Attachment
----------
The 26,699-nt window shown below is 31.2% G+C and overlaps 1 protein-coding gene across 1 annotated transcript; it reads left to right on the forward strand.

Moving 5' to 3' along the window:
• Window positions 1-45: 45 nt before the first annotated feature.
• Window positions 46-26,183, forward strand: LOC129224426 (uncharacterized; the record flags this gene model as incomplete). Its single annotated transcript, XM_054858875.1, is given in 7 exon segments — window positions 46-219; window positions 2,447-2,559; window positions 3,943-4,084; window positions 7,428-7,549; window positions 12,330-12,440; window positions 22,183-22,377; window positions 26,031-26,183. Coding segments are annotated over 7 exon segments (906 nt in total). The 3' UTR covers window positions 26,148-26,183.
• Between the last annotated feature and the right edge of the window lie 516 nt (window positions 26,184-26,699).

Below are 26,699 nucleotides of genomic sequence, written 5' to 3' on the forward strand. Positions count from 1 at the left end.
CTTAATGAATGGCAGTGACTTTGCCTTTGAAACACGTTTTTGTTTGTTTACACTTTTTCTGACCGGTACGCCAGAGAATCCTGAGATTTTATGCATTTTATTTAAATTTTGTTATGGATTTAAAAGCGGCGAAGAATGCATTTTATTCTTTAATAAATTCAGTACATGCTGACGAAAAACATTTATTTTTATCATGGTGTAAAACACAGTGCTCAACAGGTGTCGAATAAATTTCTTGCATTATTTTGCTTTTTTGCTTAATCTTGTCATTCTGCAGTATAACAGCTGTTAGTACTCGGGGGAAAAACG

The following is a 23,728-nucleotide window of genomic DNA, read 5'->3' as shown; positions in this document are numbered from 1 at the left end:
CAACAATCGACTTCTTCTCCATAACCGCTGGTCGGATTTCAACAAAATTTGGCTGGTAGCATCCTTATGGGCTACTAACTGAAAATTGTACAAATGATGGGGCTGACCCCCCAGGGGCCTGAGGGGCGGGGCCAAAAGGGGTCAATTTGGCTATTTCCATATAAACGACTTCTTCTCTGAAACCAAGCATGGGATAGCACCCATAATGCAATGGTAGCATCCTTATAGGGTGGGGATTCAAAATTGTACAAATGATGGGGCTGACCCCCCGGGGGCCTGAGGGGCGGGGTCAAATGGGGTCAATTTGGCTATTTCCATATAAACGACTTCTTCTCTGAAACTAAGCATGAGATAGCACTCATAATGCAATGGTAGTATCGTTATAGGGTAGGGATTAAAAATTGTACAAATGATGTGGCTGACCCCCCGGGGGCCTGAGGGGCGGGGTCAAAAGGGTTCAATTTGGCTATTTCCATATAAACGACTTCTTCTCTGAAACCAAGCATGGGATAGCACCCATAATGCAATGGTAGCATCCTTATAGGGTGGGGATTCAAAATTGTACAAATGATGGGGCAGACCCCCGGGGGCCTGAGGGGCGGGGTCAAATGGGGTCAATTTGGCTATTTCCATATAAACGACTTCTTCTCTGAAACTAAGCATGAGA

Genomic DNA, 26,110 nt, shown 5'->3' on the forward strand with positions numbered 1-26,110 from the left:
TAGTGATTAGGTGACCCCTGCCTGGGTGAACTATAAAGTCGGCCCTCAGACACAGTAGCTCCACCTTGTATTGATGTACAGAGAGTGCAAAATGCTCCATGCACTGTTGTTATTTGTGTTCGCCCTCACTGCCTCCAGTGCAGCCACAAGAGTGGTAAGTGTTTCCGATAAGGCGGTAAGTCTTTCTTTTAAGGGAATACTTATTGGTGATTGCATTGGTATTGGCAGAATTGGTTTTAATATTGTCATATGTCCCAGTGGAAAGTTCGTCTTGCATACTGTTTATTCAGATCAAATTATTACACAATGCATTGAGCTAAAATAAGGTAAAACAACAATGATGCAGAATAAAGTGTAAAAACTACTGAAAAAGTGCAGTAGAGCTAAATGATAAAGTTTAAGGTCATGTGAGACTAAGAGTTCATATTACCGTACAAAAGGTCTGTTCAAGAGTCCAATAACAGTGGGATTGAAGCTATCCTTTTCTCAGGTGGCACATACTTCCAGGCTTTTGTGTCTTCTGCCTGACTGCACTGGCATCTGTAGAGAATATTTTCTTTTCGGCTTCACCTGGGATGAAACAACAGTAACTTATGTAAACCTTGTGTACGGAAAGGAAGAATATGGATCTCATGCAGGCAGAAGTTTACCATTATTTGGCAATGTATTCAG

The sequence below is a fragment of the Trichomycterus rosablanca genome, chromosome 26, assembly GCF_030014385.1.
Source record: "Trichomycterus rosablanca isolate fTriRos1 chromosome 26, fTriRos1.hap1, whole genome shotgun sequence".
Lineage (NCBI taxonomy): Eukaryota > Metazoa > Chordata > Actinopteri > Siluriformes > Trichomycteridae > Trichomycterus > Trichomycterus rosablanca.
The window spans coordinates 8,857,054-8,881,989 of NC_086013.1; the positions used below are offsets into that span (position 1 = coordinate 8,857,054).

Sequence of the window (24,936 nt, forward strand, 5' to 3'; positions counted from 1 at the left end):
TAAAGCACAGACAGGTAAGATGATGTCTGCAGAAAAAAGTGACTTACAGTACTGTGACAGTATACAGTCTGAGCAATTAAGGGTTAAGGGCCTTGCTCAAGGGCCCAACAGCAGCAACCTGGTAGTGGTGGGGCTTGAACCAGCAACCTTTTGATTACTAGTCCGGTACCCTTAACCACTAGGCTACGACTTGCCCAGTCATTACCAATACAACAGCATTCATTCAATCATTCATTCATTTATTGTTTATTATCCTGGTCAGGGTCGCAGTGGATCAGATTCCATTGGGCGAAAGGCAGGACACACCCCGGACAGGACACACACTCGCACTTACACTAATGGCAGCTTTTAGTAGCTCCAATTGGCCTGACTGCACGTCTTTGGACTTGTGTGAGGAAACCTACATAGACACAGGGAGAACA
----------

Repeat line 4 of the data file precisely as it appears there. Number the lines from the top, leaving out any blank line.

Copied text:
• Window positions 46-26,183, forward strand: LOC129224426 (uncharacterized; the record flags this gene model as incomplete). Its single annotated transcript, XM_054858875.1, is given in 7 exon segments — window positions 46-219; window positions 2,447-2,559; window positions 3,943-4,084; window positions 7,428-7,549; window positions 12,330-12,440; window positions 22,183-22,377; window positions 26,031-26,183. Coding segments are annotated over 7 exon segments (906 nt in total). The 3' UTR covers window positions 26,148-26,183.